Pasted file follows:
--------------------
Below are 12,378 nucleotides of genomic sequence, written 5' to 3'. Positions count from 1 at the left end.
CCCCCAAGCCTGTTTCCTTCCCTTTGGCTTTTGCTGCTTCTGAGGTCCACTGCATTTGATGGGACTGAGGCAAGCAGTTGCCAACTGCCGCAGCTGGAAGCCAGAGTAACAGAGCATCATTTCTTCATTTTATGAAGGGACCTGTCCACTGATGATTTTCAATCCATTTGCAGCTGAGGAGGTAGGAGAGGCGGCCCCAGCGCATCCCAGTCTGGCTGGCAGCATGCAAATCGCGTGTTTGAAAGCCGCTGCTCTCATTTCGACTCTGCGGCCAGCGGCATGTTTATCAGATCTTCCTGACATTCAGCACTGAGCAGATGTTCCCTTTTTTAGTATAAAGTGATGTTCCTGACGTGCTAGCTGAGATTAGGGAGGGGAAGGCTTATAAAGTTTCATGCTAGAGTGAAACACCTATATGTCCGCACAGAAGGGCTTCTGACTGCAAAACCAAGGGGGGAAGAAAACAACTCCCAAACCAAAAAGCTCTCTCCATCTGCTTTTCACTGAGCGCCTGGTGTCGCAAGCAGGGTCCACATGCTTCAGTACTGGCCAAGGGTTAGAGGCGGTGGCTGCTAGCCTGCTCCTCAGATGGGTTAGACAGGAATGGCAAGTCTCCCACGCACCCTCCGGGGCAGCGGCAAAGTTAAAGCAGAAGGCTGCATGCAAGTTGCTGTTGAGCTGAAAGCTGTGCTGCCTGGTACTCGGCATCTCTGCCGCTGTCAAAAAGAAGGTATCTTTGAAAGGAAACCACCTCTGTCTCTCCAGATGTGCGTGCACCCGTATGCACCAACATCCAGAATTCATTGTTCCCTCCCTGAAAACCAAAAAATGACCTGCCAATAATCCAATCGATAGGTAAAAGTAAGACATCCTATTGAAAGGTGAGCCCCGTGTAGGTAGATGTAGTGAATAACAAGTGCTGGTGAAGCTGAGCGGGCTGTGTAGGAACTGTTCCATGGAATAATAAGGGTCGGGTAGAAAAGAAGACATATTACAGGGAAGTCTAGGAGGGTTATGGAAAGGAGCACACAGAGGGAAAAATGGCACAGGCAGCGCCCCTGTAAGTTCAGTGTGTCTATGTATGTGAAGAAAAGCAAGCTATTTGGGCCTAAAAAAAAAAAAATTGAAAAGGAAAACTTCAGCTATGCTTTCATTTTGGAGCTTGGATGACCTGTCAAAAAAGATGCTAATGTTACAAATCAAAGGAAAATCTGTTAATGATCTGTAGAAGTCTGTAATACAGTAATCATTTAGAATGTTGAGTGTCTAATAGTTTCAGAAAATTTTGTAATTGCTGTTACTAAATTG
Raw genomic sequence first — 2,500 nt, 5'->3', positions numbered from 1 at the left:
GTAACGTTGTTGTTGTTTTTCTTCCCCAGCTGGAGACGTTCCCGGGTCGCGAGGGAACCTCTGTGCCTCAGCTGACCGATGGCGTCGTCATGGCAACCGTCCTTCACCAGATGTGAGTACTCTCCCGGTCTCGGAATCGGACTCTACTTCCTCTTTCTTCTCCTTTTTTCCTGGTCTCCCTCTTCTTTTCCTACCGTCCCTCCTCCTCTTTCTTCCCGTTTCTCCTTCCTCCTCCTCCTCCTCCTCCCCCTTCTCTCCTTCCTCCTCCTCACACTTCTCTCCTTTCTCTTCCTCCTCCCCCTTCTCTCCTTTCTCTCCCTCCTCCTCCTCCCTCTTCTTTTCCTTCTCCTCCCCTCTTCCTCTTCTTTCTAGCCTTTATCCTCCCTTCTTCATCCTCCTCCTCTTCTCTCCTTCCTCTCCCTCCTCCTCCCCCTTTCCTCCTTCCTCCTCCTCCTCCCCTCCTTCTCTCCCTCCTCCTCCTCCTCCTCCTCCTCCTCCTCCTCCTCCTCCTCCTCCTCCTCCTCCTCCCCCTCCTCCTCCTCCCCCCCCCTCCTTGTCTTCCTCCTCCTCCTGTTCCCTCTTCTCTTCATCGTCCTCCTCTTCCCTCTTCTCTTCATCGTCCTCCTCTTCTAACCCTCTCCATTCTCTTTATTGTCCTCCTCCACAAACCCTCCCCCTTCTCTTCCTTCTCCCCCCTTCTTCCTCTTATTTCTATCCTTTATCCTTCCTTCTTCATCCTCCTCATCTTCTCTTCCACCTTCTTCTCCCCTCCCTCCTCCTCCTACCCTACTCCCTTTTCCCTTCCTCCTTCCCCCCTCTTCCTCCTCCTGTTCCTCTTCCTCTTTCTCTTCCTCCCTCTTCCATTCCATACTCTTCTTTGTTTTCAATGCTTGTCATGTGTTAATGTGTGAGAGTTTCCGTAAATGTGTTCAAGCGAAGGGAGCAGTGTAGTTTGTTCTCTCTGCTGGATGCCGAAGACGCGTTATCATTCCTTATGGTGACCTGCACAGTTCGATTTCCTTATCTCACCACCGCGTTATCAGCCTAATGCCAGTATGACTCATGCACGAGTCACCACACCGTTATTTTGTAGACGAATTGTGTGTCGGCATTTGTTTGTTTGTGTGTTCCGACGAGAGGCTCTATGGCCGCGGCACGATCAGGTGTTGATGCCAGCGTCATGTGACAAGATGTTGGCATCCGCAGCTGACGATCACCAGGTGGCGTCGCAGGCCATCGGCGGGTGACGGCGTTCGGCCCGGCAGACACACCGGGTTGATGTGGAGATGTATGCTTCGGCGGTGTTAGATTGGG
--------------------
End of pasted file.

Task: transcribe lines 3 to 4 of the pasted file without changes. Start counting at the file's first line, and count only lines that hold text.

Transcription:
Raw genomic sequence first — 2,500 nt, 5'->3', positions numbered from 1 at the left:
GTAACGTTGTTGTTGTTTTTCTTCCCCAGCTGGAGACGTTCCCGGGTCGCGAGGGAACCTCTGTGCCTCAGCTGACCGATGGCGTCGTCATGGCAACCGTCCTTCACCAGATGTGAGTACTCTCCCGGTCTCGGAATCGGACTCTACTTCCTCTTTCTTCTCCTTTTTTCCTGGTCTCCCTCTTCTTTTCCTACCGTCCCTCCTCCTCTTTCTTCCCGTTTCTCCTTCCTCCTCCTCCTCCTCCTCCCCCTTCTCTCCTTCCTCCTCCTCACACTTCTCTCCTTTCTCTTCCTCCTCCCCCTTCTCTCCTTTCTCTCCCTCCTCCTCCTCCCTCTTCTTTTCCTTCTCCTCCCCTCTTCCTCTTCTTTCTAGCCTTTATCCTCCCTTCTTCATCCTCCTCCTCTTCTCTCCTTCCTCTCCCTCCTCCTCCCCCTTTCCTCCTTCCTCCTCCTCCTCCCCTCCTTCTCTCCCTCCTCCTCCTCCTCCTCCTCCTCCTCCTCCTCCTCCTCCTCCTCCTCCTCCTCCTCCCCCTCCTCCTCCTCCCCCCCCCTCCTTGTCTTCCTCCTCCTCCTGTTCCCTCTTCTCTTCATCGTCCTCCTCTTCCCTCTTCTCTTCATCGTCCTCCTCTTCTAACCCTCTCCATTCTCTTTATTGTCCTCCTCCACAAACCCTCCCCCTTCTCTTCCTTCTCCCCCCTTCTTCCTCTTATTTCTATCCTTTATCCTTCCTTCTTCATCCTCCTCATCTTCTCTTCCACCTTCTTCTCCCCTCCCTCCTCCTCCTACCCTACTCCCTTTTCCCTTCCTCCTTCCCCCCTCTTCCTCCTCCTGTTCCTCTTCCTCTTTCTCTTCCTCCCTCTTCCATTCCATACTCTTCTTTGTTTTCAATGCTTGTCATGTGTTAATGTGTGAGAGTTTCCGTAAATGTGTTCAAGCGAAGGGAGCAGTGTAGTTTGTTCTCTCTGCTGGATGCCGAAGACGCGTTATCATTCCTTATGGTGACCTGCACAGTTCGATTTCCTTATCTCACCACCGCGTTATCAGCCTAATGCCAGTATGACTCATGCACGAGTCACCACACCGTTATTTTGTAGACGAATTGTGTGTCGGCATTTGTTTGTTTGTGTGTTCCGACGAGAGGCTCTATGGCCGCGGCACGATCAGGTGTTGATGCCAGCGTCATGTGACAAGATGTTGGCATCCGCAGCTGACGATCACCAGGTGGCGTCGCAGGCCATCGGCGGGTGACGGCGTTCGGCCCGGCAGACACACCGGGTTGATGTGGAGATGTATGCTTCGGCGGTGTTAGATTGGG